The Decent:


Oh man did this commercial have great potential.It was a little predictable, but the first throw was comedic gold.Great timing, great delivery.Whoever wrote the ad, however, clearly wasn’t a comedian.The second gag – by which I mean the same exact gag done again – flopped and flopped hard.Disappointing.Also, as a friend of mine pointed out, this commercial was clearly written about Magic 8 Balls, not Crystal Balls.Trademark issues?

If It Were A Band:Guns N’ Roses, no doubt.Storied career, lots of fans, people really dig them, and then they come back onto the scene with an ill-advised comeback, try to do the same shtick, and get panned for it.Ouch.


I think this commercial had a lot of potential.Great premise – star makes an ad that is promised to never show up in the States, does embarrassing things, ends up on the big screen in Times Square.The only problem is that Conan isn’t the right person for it.Conan embarrasses himself on a nightly basis for laughs.To really pull something like this off you need Daniel Craig or Al Gore.

If It Were A Band:Lil Wayne, on his upcoming rock album.Just like Conan’s fake commercial, I’d like to believe that Weezy made a fake album with the intention of no one hearing it.Please let that be true.Please.I’m begging you.


There was so much hype for this “3-D” Commercial that I spent the entire commercial trying to figure out if it was actually in 3D.My 3D glasses made me feel like I had snorted antifreeze through my right nostril and then tried to focus on moving objects.This movie looks like it’s actually going to be pretty fun, but for all the hype, the commercial was a huge disappointment.

If It Were A Band: It’s gotta be Kanye on 808s and Heartbreak, right?Hugely hyped album that turned out to be pretty decent, not his best, but disappointing given how much buzz was around.If the movie turns out to be bad – Wu Tang Clan’s “8 Diagrams”.

The Awful:



Your ad was good when it was the first “racy” ad during the Super Bowl.When no one had heard of you, you had a buzz and a brash sort of arrogance that made you seem pretty cool.You were a hit with the Middle School boy demographic.But now?You’re trying too hard.

If It Were A Band: Dear Linkin Park,

Your music was good when it was the first good post-Limp Bizkit hard rock on the radio.When no one had heard of you, you had a buzz and a brash sort of arrogance that made you seem pretty cool.You were a hit with the Middle School boy demographic.But now?You’re trying too hard.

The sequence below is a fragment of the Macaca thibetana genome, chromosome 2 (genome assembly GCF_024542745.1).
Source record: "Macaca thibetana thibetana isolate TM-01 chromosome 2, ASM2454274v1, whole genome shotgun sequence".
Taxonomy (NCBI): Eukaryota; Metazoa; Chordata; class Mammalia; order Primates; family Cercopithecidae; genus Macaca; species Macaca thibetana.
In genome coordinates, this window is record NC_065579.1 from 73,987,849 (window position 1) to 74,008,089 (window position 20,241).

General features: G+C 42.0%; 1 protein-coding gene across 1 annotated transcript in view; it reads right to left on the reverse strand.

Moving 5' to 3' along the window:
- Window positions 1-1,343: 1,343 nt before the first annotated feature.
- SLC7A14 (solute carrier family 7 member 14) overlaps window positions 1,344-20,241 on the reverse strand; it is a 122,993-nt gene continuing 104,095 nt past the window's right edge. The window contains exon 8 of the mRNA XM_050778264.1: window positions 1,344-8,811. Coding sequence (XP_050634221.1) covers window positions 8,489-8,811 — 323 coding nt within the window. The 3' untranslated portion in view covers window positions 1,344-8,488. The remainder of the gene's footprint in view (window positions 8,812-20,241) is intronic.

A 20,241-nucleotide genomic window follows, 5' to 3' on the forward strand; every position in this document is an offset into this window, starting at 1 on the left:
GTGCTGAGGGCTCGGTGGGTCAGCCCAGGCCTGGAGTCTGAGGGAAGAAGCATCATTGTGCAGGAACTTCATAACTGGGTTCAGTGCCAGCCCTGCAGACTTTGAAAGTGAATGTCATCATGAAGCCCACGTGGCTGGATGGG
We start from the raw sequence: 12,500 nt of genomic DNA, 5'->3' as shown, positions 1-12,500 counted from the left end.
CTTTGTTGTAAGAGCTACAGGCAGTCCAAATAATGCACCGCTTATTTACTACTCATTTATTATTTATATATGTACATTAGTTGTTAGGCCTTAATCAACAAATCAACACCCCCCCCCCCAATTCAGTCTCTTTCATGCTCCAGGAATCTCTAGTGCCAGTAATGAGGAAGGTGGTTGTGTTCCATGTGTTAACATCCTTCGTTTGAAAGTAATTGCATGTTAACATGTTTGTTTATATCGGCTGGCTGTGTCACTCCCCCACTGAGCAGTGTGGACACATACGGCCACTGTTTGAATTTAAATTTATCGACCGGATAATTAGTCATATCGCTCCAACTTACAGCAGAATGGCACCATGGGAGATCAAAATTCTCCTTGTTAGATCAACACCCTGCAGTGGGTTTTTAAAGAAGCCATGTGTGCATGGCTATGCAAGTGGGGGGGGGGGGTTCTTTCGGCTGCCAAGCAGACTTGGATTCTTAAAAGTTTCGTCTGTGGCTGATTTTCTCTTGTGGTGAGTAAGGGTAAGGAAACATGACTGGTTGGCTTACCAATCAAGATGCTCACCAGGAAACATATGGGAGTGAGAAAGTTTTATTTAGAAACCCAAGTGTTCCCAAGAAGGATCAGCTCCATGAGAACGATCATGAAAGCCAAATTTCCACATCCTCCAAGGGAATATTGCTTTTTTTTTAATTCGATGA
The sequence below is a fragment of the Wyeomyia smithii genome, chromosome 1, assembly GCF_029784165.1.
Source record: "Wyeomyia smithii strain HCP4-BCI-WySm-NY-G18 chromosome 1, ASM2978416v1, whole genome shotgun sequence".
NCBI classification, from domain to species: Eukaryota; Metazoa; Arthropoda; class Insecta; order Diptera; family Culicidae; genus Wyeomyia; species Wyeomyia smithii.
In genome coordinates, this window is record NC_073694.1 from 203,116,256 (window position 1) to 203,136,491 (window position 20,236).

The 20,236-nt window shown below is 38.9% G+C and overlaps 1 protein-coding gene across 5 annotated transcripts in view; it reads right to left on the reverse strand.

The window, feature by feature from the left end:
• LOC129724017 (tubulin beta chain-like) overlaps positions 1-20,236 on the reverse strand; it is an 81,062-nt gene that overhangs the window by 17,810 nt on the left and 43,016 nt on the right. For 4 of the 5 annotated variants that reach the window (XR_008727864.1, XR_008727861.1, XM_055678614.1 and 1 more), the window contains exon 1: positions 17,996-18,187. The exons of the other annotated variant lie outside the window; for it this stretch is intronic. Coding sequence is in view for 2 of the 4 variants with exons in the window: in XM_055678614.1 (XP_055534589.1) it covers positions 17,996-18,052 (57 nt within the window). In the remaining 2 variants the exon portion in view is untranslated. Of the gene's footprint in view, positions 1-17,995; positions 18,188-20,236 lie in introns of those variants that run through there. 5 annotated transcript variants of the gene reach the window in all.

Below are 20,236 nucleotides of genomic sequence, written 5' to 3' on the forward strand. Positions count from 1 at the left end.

The premise of this ad, as far as I can tell, is “Billy Corgan of the Smashing Pumpkins edited this commercial, so it must be cool”.Either that, or “Billy Corgan edited this commercial, so you can probably do it just as well if not better online”.I’m not sure why a washed up rockstar who has had more than one failure in the recent past is a good spokesman for your product, Hyundai.

If It Were A Band:Smashing Pumpkins, duh.Tag-line:Billy Corgan is back!And nobody cares!


Football players dancing?Check.Lizards?Check.Random monster?Check.Squiggly lines for “3D effects”?Check.Sense, plot, or value?Missing.

If It Were A Band:I’m pretty sure this is a Dan Deacon concert.Big dudes dancing around you (they came for Girl Talk), lizards (see here), weirdly catchy music, and a What-The-Hell-Just-Happened feeling at the end of everything.

That’s my take on the ads.There were some other good ones in there – great explosive movie trailers for G.I. Joe, Transformers, 4 Fast 4 Furious, and Star Trek.The movie with Michael Cera and Jack Black, Year Zero, looks like a good laugh.Free Denny’s this morning, a koala getting punched in the face, and a dude lip-kissing a monkey.But most importantly, there was rampant and unabashed consumerism.Huzzah!

Now if you’ll excuse me, I’m going to use this Sham-Wow to clean up the cola I spilled on my Slanket.Boom, 50% of the cola, right there.

Chris Barth is a guest-blogger here at Pretty Much Amazing.  You can read his daily music entries at his blog, The Stu Reid Experiment.